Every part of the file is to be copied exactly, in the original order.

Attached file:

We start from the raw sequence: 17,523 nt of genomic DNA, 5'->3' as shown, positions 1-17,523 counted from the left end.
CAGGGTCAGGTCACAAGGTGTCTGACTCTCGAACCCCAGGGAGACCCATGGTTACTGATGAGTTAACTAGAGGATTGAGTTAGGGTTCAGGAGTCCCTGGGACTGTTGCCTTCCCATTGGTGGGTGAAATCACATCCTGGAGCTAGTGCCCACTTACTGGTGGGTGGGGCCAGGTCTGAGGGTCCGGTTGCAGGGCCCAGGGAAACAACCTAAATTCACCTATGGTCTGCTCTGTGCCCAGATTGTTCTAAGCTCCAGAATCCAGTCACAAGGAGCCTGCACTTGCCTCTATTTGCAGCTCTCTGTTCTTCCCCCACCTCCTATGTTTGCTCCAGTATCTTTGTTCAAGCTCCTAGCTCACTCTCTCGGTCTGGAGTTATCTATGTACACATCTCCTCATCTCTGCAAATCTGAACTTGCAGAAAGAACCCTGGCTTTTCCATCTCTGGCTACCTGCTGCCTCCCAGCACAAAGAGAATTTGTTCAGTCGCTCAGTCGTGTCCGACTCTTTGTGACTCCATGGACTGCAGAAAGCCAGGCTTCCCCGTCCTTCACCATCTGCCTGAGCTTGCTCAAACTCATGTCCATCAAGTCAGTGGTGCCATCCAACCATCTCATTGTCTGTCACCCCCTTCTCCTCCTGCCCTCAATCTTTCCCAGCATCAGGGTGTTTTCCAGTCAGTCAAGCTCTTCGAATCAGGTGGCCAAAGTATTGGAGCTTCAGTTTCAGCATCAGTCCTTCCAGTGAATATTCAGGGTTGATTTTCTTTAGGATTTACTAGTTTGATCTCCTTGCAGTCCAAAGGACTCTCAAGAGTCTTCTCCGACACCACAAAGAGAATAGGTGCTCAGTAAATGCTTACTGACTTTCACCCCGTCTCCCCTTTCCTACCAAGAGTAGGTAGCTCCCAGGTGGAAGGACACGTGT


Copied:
We start from the raw sequence: 17,523 nt of genomic DNA, 5'->3' as shown, positions 1-17,523 counted from the left end.
CAGGGTCAGGTCACAAGGTGTCTGACTCTCGAACCCCAGGGAGACCCATGGTTACTGATGAGTTAACTAGAGGATTGAGTTAGGGTTCAGGAGTCCCTGGGACTGTTGCCTTCCCATTGGTGGGTGAAATCACATCCTGGAGCTAGTGCCCACTTACTGGTGGGTGGGGCCAGGTCTGAGGGTCCGGTTGCAGGGCCCAGGGAAACAACCTAAATTCACCTATGGTCTGCTCTGTGCCCAGATTGTTCTAAGCTCCAGAATCCAGTCACAAGGAGCCTGCACTTGCCTCTATTTGCAGCTCTCTGTTCTTCCCCCACCTCCTATGTTTGCTCCAGTATCTTTGTTCAAGCTCCTAGCTCACTCTCTCGGTCTGGAGTTATCTATGTACACATCTCCTCATCTCTGCAAATCTGAACTTGCAGAAAGAACCCTGGCTTTTCCATCTCTGGCTACCTGCTGCCTCCCAGCACAAAGAGAATTTGTTCAGTCGCTCAGTCGTGTCCGACTCTTTGTGACTCCATGGACTGCAGAAAGCCAGGCTTCCCCGTCCTTCACCATCTGCCTGAGCTTGCTCAAACTCATGTCCATCAAGTCAGTGGTGCCATCCAACCATCTCATTGTCTGTCACCCCCTTCTCCTCCTGCCCTCAATCTTTCCCAGCATCAGGGTGTTTTCCAGTCAGTCAAGCTCTTCGAATCAGGTGGCCAAAGTATTGGAGCTTCAGTTTCAGCATCAGTCCTTCCAGTGAATATTCAGGGTTGATTTTCTTTAGGATTTACTAGTTTGATCTCCTTGCAGTCCAAAGGACTCTCAAGAGTCTTCTCCGACACCACAAAGAGAATAGGTGCTCAGTAAATGCTTACTGACTTTCACCCCGTCTCCCCTTTCCTACCAAGAGTAGGTAGCTCCCAGGTGGAAGGACACGTGT